• Bas Bueno-de-Mesquita, National Institute for Public Health and the Environment (RIVM), Netherlands
  • Paolo Vineis, Imperial College London, Italian Institute of Technology, Genova, United Kingdom
  • Giovanna Masala, Institute for Cancer Research, Italy
  • Salvatore Panico, Dipartimento di Medicina Clinica e Chirurgia, Federico II University, Naples, Italy., Italy
  • Anne Kirstine Eriksen, Danish Cancer Society Research Center, The Danish Cancer Society, Copenhagen, Denmark
  • Anne Tjønneland, Danish Cancer Society Research Center, The Danish Cancer Society, Copenhagen, Denmark
  • Dagfinn Aune, Imperial College London, Bjørknes University College, Oslo University Hospital, United Kingdom
  • Elisabete Weiderpass, IARC, France
  • Gianluca Severi, Université Paris-Saclay, Université Paris-Sud, UVSQ, CESP, INSERM, Villejuif, France., France
  • Véronique Chajès, IARC, France
  • Marc J Gunter, International Agency for Research on Cancer, 69008 Lyon, France.

BACKGROUND & AIMS: Colorectal cancer risk can be lowered by adherence to the World Cancer Research Fund/American Institute for Cancer Research (WCRF/AICR) guidelines. We derived metabolic signatures of adherence to these guidelines and tested their associations with colorectal cancer risk in the European Prospective Investigation into Cancer (EPIC) cohort.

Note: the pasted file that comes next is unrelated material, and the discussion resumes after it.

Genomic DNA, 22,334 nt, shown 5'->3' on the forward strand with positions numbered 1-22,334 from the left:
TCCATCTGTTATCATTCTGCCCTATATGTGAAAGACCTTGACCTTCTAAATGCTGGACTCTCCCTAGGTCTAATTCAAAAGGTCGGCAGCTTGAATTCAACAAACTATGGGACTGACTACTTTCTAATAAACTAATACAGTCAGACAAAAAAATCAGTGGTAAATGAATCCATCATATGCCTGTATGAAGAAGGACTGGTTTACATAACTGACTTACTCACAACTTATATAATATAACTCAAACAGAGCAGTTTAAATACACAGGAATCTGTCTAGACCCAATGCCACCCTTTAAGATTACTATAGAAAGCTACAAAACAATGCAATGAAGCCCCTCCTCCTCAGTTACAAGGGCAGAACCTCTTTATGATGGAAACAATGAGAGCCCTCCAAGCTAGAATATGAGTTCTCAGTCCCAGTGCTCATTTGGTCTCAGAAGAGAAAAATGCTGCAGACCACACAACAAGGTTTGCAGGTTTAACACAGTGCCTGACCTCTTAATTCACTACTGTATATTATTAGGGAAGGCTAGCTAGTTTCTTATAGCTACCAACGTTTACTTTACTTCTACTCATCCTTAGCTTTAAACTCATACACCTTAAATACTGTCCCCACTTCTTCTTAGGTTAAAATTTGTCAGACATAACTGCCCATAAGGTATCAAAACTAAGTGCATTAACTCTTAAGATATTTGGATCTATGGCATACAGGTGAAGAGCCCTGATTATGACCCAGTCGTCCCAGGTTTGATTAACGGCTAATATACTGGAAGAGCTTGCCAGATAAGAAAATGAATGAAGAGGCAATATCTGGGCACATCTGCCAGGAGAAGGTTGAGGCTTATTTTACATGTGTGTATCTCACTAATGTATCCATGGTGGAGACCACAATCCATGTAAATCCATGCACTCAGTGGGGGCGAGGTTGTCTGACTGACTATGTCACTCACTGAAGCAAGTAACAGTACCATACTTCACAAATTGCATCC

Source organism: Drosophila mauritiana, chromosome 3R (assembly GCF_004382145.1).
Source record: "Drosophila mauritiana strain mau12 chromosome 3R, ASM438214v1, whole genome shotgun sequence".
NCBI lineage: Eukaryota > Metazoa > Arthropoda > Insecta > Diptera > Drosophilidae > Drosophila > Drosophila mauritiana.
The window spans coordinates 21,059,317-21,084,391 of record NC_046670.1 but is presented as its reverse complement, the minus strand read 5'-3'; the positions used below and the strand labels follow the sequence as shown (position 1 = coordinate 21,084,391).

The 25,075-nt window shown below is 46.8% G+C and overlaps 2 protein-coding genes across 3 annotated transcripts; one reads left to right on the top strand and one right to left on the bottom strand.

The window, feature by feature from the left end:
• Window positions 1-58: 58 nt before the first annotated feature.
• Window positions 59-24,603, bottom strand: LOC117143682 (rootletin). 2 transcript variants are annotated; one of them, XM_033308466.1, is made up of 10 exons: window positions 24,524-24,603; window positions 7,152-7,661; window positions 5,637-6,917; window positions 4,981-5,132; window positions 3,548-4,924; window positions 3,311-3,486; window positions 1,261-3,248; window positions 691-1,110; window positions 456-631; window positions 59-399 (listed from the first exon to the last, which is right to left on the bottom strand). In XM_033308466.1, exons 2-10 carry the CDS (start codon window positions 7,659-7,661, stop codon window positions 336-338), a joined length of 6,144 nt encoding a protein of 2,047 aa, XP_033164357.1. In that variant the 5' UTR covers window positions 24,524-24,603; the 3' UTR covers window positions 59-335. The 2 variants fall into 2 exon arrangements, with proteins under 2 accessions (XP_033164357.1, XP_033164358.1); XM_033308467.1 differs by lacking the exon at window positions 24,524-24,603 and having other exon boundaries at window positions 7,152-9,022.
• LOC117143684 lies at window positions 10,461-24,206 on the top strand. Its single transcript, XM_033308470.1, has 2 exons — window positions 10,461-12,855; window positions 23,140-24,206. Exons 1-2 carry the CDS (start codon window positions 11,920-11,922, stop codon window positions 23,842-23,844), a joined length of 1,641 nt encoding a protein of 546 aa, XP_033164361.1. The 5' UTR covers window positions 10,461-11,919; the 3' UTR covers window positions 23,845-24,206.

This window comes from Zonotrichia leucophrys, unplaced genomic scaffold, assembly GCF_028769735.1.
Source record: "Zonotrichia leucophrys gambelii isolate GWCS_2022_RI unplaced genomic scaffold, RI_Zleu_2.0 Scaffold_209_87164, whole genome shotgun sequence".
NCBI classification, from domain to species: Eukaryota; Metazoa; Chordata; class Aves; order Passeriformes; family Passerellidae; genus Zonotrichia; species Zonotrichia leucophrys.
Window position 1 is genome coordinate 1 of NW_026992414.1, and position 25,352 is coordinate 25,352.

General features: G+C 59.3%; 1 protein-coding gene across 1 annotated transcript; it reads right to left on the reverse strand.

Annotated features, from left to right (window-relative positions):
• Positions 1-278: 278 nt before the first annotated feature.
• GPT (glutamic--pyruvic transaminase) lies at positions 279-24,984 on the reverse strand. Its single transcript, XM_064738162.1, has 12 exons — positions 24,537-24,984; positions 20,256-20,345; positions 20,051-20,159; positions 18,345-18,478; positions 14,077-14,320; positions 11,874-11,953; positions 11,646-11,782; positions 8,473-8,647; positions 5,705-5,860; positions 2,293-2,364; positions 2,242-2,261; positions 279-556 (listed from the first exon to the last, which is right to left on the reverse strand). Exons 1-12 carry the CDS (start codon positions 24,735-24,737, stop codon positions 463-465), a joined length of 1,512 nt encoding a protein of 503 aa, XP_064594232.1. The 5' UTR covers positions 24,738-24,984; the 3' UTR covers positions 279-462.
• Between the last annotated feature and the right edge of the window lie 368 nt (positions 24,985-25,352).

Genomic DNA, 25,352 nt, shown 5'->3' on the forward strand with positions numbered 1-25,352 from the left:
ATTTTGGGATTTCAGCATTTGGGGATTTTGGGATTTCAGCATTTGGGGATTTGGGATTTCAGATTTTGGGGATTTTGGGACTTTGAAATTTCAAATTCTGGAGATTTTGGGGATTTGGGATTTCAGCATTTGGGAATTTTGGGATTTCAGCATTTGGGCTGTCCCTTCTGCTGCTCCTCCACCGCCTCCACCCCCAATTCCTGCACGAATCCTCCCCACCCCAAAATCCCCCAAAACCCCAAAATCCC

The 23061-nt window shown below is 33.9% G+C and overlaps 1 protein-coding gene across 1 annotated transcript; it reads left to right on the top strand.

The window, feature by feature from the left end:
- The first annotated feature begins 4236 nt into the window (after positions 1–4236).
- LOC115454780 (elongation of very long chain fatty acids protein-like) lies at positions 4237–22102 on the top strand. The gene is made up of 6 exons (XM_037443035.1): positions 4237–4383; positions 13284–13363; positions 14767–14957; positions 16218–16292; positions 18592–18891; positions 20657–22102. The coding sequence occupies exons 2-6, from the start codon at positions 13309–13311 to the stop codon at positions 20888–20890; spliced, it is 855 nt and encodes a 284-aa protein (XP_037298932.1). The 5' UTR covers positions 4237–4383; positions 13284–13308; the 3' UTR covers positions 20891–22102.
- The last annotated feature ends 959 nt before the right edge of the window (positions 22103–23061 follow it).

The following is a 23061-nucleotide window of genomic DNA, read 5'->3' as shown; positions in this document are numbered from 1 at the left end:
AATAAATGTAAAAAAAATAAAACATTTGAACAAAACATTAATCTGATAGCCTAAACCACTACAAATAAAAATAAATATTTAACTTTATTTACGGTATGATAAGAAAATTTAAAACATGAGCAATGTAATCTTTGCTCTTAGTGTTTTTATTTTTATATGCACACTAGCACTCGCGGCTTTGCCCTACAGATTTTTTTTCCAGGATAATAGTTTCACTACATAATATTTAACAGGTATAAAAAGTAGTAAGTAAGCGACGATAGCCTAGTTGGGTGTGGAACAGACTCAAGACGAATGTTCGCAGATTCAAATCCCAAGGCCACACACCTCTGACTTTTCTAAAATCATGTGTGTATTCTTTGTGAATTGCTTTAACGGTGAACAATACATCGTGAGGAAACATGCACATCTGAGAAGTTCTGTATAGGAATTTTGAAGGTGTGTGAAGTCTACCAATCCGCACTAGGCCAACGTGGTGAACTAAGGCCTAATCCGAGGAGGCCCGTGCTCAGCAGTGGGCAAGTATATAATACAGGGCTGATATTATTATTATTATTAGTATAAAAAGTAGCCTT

METHODS: Scores reflecting adherence to the WCRF/AICR recommendations (scale 1-5) were calculated from participant data on weight maintenance, physical activity, diet, and alcohol among a discovery set of 5,738 cancer-free EPIC participants with metabolomics data. Partial least squares regression was used to derive fatty acid and endogenous metabolite signatures of WCRF/AICR score in this group. In an independent set of 1,608 colorectal cancer cases and matched controls, odds ratios (OR) and 95% confidence intervals (CI) were calculated for colorectal cancer risk per unit increase in WCRF/AICR score and per the corresponding change in metabolic signatures using multivariable conditional logistic regression.

RESULTS: Higher WCRF/AICR scores were characterized by metabolic signatures of elevated odd-chain fatty acids, serine, glycine and specific phosphatidylcholines. Signatures were more strongly inversely associated with colorectal cancer risk (fatty acids: OR 0.51 per unit increase, 95% CI 0.29-0.90; endogenous metabolites: OR 0.62 per unit change, 95% CI 0.50-0.78) than the WCRF/AICR score (OR 0.93 per unit change, 95% CI 0.86-1.00) overall. Signature associations were stronger in male compared to female participants.

CONCLUSIONS: Metabolite profiles reflecting adherence to WCRF/AICR guidelines and additional lifestyle or biological risk factors were associated with colorectal cancer. Measuring a specific panel of metabolites representative of healthy or unhealthy lifestyle may identify strata of the population at higher risk of colorectal cancer.

Original languageEnglish
JournalClinical gastroenterology and hepatology : the official clinical practice journal of the American Gastroenterological Association
ISSN1542-3565
DOIs
Publication statusE-pub ahead of print - 3 Dec 2020

    Research areas

  • colorectal neoplasm, World Cancer Research Fund/American Institute for Cancer Research recommendations, risk factors, targeted metabolomics